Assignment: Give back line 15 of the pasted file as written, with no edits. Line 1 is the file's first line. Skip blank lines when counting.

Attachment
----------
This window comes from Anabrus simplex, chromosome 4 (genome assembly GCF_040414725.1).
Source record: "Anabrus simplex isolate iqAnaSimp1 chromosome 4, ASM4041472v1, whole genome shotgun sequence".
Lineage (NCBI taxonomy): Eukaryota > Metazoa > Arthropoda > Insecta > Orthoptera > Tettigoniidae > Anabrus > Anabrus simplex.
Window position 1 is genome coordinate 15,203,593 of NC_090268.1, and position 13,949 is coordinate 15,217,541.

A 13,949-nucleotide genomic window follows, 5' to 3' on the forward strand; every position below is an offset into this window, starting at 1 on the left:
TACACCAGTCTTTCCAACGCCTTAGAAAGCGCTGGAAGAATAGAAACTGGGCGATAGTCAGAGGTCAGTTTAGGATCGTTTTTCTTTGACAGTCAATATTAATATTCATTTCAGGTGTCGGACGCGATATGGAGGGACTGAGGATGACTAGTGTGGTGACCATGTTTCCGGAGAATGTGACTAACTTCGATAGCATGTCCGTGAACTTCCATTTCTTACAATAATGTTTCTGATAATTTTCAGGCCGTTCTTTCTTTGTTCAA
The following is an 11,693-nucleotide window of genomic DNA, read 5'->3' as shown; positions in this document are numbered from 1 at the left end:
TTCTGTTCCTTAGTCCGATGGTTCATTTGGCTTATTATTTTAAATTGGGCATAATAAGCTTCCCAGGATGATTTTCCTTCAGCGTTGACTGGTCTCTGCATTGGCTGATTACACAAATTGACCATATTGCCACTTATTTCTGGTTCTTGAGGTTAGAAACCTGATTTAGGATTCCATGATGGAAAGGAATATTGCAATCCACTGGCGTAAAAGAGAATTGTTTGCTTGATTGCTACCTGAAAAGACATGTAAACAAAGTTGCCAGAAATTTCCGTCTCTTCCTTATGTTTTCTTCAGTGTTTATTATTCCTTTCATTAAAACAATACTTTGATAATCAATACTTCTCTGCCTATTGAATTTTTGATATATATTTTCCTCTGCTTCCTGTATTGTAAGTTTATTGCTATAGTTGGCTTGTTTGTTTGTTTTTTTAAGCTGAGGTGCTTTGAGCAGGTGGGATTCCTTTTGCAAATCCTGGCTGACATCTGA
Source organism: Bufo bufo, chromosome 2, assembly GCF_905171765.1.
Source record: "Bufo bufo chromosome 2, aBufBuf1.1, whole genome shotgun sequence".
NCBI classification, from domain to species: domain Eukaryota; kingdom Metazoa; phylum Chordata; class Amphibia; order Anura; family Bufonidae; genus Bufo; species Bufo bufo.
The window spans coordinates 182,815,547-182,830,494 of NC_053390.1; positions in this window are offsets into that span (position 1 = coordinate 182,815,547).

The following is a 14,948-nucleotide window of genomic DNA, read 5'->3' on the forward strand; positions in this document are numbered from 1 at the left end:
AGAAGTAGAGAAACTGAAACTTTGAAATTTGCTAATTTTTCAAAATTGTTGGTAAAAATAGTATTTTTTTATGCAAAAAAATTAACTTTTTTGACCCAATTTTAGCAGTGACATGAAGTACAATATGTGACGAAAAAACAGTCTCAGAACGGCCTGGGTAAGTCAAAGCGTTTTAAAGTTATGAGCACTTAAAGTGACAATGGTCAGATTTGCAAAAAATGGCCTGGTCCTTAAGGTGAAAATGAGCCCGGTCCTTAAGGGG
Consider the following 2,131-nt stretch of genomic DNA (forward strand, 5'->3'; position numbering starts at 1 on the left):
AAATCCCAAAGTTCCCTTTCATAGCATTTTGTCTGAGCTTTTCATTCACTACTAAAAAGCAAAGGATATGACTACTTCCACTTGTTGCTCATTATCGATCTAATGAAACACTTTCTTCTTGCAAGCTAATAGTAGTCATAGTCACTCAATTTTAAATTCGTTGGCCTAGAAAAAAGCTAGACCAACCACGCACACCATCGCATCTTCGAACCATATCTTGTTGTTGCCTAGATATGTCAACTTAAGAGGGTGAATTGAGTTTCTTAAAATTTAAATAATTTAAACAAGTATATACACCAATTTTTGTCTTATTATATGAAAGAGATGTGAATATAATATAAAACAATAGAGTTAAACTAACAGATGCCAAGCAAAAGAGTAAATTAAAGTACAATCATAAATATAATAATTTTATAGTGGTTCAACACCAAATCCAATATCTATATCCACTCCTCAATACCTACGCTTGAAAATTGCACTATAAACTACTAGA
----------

Consider the following 2,131-nt stretch of genomic DNA (forward strand, 5'->3'; position numbering starts at 1 on the left):